Training

Local Web API Introduction for the Bestie I

A local Web API is the easiest way to get started with coding on your Bestie I. Indeed, it’s one of the easiest ways to start coding today in any form. Let’s walk through some basic ideas and examples. First, what is a local web API?

What is a Local Web API

An API is a way to interact with data. Data, in this case, is all the information stored on your Bestie I. So, the API contains things like your castles, rooms, items, grimoires, and more. Just like a home, to gain access, you have to open a door. That door is known as an endpoint.

A home full of data can have dozens of doors. Usually there’s a few main doors, like something to the front, back, garage, basement, and then more doors, like three bedroom doors, a bathroom door. Each one of those doors leads to some kind of data inside.

In a home, a door is made of wood, and usually shaped like a rectangle. For an API, the door is a bunch of code in your computer, and is shaped like internet address that starts with http:// or https://. So, for instance, the main API door for the Bestie I, the front door, is at http://{ip_address}/api/v1/

What’s that door address?

Notice that the door address above, the endpoint, starts with http://{ip_address}. What is that all about?

{ip_address} is actually the numbers assigned to your computer on the internet in your home. So, usually it’s something like 192.168.0.23 or 10.0.1.42. So, if you knew what that number is for your Bestie I, you would be able to type in http://192.168.0.23/api/v1/ in your web browser address, and you would be able to see some data! It will look something like this:

local web API view

The reason this is known as local is because the computer lives on your home network. If it existed somewhere out there in the cloud, it would not be local. This is not the time or place to discuss why one may be better than the other. For our purposes here, what you need to know is that to store your data, we chose to use your local network. That means your information never travels outside your home when it’s being recorded.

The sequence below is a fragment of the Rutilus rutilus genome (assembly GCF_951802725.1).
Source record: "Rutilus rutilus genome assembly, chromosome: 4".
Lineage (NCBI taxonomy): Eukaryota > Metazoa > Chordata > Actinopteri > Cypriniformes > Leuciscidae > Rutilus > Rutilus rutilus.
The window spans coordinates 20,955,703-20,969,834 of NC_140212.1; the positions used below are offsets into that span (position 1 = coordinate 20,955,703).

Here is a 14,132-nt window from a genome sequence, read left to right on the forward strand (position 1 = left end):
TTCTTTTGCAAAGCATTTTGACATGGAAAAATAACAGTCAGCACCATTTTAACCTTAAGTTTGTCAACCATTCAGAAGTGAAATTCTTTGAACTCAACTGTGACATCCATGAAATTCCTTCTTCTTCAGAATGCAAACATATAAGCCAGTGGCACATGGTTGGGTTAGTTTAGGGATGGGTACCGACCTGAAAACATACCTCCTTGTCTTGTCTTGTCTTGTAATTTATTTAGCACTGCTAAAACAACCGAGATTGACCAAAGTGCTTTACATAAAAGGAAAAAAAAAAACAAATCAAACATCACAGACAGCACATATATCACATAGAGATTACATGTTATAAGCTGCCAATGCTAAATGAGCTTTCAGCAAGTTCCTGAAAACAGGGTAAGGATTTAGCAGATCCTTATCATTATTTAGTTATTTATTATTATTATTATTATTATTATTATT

You can see in the image above a number of potential endpoints, or doors, to get information. So, to get the brain abilities information from the brain, you would put in http://{ip_address}/api/v1/brain-abilities/ If you did that right now though, you would get an error. That’s because we protect the doors of the house with locks, and we need a key. The problem is, you won’t be able to send the key to the door from your web browser. You need another tool.

Tools for Speaking to the Brain

To talk to the local web API on the Bestie I brain, you have multiple options. You can use the command line on your computer, or you can use a very popular tool called Postman. We plan on discussing these tools more in a later post, and the details will be in the developer tools.

It’s important to understand the language as well. We use something called JSON to send information back and forth. It looks something like this:

[
  {
    "id": 1,
    "name": "Speilburg Castle",
    "is_primary": true
  },
  {
     id": 2,
     "name": "Castle Daventry",
     "is_primary": false
  }
]

This is known as a collection, which is an object(s) in a list of items. Here, we have two items in our list, one with a name of “Speilburg Castle“, and the other of “Castle Daventry“. So, when we contact the endpoint http://{ip_address}/api/v1/castles/ with what’s known as a GET command, it returns the above to our program.

What do we do with this information? We’ll talk more about that in our next topic on How to Use Postman with Your Local Bestie I Web API.